A question about automorphism groups of finite groups

I’ve encountered the following question whilst helping a colleague study for comprehensive exams, and I’m stuck on it:

Let $G$ be a finite group such that the natural action of the automorphism group $\mathrm{Aut}(G)$ on the set $G\setminus\{e\}$ of nonidentity elements of $G$ is transitive. Show that $G$ is an elementary Abelian $p$-group for some prime number $p$.

My Thoughts to Date: Transitivity of the action of $\mathrm{Aut}(G)$ on $G\setminus\{e\}$ means that, given any two nonidentity elements $g,h\in G$, there is an automorphism $\phi\in\mathrm{Aut}(G)$ such that $\phi(g)=h$. Since automorphisms preserve orders of elements, this implies that all nonidentity elements of $G$ have the same order, say $n$. By Lagrange’s theorem, $n\mid|G|$, and hence every divisor $d$ of $n$ also divides $|G|$. If $n$ had two distinct prime divisors $p$ and $q$, then $G$ would contain elements of order $p$ and $q$ by Cauchy’s theorem $\ (\Rightarrow\Leftarrow)$. Therefore $\exists!$ prime $p$ such that $p\mid n$. If $n=p^\ell$ for some $\ell>1$, then $G$ would contain elements of order $p^m$ for each $1\leq m\leq\ell\quad(\Rightarrow\Leftarrow)$. Therefore $n=p$, whence $G$ is a $p$-group. I could use some suggestions on the “elementary Abelian” part. All would be appreciated.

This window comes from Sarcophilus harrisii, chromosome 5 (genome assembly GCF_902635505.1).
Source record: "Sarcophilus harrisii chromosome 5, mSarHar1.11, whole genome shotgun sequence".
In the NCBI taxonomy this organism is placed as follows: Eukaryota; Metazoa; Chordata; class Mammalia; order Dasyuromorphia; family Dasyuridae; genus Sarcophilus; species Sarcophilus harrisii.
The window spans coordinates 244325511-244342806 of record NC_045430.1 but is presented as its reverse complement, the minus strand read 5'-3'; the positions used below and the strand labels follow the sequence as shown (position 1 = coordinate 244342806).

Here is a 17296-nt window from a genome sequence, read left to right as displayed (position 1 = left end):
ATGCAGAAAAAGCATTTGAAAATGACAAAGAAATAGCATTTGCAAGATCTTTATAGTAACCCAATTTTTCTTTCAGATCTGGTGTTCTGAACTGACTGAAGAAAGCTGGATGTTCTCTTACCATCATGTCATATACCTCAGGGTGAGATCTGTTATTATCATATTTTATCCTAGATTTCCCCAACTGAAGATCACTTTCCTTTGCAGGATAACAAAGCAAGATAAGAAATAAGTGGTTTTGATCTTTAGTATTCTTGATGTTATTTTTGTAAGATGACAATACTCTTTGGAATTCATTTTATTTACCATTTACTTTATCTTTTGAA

• In retrospect, that $G$ is a $p$-group follows from the fact that $p$ is the only prime dividing the order of $G$, and so I could have concluded that two lines earlier than I did. – anonymous Jul 27 '16 at 20:48
• The centre $Z(G)$ of a $p$-group is nontrivial and fixed by $\phi$ and so, since ${\rm Aut}(G)$ acts transitively on $G \setminus \{1\}$, we must have $Z(G)=G$ and hence $G$ is abelian. Since all elements have the same order $p$, it is elementary abelian. – Derek Holt Jul 27 '16 at 21:48
• @DerekHolt Why do you post an answer as a comment? – Arthur Jul 27 '16 at 21:50
• It was intended to be a sketch rather than a complete answer! – Derek Holt Jul 27 '16 at 21:51